6 Feb 2004
(Source: European Space Agency)
Ion Engine Switched Off and Commissioning Begins
European Space Agency
February 4, 2004
The spacecraft is now in its 207th orbit, in good status and with all functions performing nominally. As in previous weeks, the ion drive has only generated thrust around the perigee point to fine-tune the altitude of the apogee point. This strategy has produced a noticeable increase in apogee height, see plot below, which is necessary to minimize the duration of eclipse periods that will occur during March.
The total cumulated thrust so far is more than 1705 hours, consuming 27.1 kg of Xenon, has provided a velocity increment of about 1220 ms-1 (equivalent to 4392 km per hour). In this period the electric propulsion engine's performance, periodically monitored by means of the telemetry data transmitted by the spacecraft and by radio-tracking by the ground stations, have been nominal.
The spacecraft subsystem continue to function well despite the known problem of the hot star trackers. This can overload the star tracker computers, because in these conditions they "see" many more stars and the search for the correct constellation becomes heavier. In one case this overload caused a loss of synchronisation between the star tracker time with the spacecraft time.
The software patch, required to recover from the flame-outs, has been prepared and will be uploaded to the spacecraft as soon as the electric propulsion engine is operated again.
After four months of continuous travelling through the Earth's radiation belts the electric propulsion engine was switched off on 30 January. The engine will remain dormant for a period of three weeks to allow the instrument teams to switch on and test their instruments.
After the last SMART-1 Science and Technology Working Team (STWT20) at ESOC, 15 January 2004, the payload operation preparation activities have accelerated between PI teams, project, STOC and ESOC.
EDPE and SPEDE
The plasma diagnostic experiments have been operational since the first week of the mission and have measured the spacecraft environment during both periods of electric thrust and no electric thrust. Discussions about these early results took place at a workshop held at ESTEC on 20 January.
AMIE acquired its first image of a crescent moon on 18 January.
On 29 January, between 20:00 and 21:19 UT, images of the first quarter moon were taken through several filters. The result is a small, but impressive, image revealing, clockwise from the top: Mare Serenitatis, Mare Tranquillitatis, Mare Fecunditatis and Mare Nectaris, with Mare Crisium also visible near the limb.
The result is very encouraging as the spacecraft is still over 300 000 km from the Moon. The camera appears to have survived its journey through the high radiation environment with no apparent reduction in performance. Taking images is also an excellent test of the pointing ability of the spacecraft.
On 29 January, at around midnight, a test of the X-band downlink capability of the KaTE transponder took place with the ground station in Perth, Australia. The signal was successfully located and displayed with a good lock at the station.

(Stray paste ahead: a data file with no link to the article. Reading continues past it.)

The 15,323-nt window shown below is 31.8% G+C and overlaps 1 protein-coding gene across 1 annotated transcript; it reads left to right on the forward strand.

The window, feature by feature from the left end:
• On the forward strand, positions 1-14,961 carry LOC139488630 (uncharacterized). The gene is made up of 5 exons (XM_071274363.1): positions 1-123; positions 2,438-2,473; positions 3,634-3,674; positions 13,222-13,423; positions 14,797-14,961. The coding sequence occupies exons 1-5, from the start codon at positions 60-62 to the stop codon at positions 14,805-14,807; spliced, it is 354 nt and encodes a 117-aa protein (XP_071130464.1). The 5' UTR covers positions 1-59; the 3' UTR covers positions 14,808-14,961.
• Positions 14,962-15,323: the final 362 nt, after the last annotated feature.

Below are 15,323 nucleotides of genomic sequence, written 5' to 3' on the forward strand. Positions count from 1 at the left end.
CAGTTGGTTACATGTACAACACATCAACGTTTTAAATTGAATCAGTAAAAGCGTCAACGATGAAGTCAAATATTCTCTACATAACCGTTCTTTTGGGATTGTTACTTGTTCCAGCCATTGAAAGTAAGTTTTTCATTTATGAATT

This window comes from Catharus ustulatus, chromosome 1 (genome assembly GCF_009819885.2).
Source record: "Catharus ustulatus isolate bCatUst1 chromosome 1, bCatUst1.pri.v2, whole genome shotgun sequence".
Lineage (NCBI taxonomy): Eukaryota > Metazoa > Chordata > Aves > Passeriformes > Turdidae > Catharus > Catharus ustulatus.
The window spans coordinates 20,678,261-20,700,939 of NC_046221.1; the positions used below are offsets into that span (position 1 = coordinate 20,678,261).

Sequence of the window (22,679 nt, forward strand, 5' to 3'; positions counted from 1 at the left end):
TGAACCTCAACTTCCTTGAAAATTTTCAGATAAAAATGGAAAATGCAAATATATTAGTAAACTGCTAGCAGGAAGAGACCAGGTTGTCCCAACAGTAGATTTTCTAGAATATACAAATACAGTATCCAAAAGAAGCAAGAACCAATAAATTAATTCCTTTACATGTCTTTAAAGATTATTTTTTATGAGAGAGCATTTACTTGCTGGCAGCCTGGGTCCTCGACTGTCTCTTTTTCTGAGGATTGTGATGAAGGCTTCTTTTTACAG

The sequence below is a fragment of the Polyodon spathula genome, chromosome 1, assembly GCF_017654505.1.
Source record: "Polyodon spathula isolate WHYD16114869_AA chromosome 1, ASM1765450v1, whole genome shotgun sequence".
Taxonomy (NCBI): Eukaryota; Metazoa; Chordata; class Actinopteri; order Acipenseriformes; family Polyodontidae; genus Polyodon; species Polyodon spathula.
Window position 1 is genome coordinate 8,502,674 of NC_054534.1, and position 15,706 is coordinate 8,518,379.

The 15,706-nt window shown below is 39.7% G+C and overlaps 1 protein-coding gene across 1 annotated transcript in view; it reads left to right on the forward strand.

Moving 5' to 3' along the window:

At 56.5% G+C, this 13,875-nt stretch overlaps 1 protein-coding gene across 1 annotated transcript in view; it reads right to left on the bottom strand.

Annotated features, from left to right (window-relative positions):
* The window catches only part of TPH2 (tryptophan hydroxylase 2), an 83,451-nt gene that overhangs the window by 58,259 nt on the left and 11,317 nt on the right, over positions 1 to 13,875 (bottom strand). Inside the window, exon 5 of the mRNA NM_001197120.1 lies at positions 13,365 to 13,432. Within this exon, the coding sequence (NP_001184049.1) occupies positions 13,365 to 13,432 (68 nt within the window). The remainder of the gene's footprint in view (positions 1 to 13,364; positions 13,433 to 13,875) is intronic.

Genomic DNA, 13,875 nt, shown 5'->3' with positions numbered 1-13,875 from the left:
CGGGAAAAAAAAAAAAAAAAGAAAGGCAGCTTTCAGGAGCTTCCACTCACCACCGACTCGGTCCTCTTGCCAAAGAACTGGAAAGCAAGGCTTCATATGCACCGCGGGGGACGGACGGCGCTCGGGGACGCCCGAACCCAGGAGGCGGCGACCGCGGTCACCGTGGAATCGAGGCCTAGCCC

5 - 10 February 2004
SIR Health check and scan of lunar infrared spectra
KaTE Further tests with ground stations
AMIE Targeted images
EPDP Instrument calibrations
SPEDE Instrument calibrations
11 - 18 February 2004
AMIE Alignment calibrations with startrackers and SIR
SIR Alignment calibrations with AMIE
KaTE Tests with ground stations
19 - 20 February 2004
D-CIXS Test when spacecraft at apogee
During March, there will be a period of EP thrusting and long eclipses, which will limit the payload to simple operations at apogee. Once this period has finished, normal operations can resume and an extended commissioning and cruise science phase will operate from April-June during the coast arcs.
A series of lunar resonance gravity assists will take place on 20 August, 16 September and 14 October. The STWT20 agreed to have only one lunar swingby, on or around 9 November, before lunar capture takes place in early December. After capture and down spiral, the xenon fuel reserves will lower the apolune to the final science orbit.
The ESOC specialists periodically compute the osculating orbital elements. These elements define the so-called "osculating orbit" which would be travelled by the spacecraft if at that instant all perturbations, including EP thrust, would cease. Therefore, it is an image of the situation at that epoch. In reality, the path travelled by the spacecraft is a continuous spiral leading from one orbit to another. The most recent osculating elements are as follows:
EPOCH (UTC) 2004/02/01 22:46:08.6
Elements WRT Earth (J2000)
Pericentre Distance (km) 20 690.564436
Apocentre Distance (km) 65 869.221941
Semi Major Axis (km) 43 279.893189
Inclination (deg) 6.906311
Asc. Node (deg) 150.042887
Arg. of Pericentre (deg) 211.902998
True Anomaly (deg) 179.991681
Osc. Orbital Period (h) 24.890737
SMART-1 Project Manager
ESA/ESTEC - SCI-PD
Keplerlaan 1- 2200 AG Noordwijk, The Netherlands
Bernard H. Foing
SMART-1 Project Scientist
ESA/ESTEC - SCI-SR
Keplerlaan 1- 2200 AG Noordwijk, The Netherlands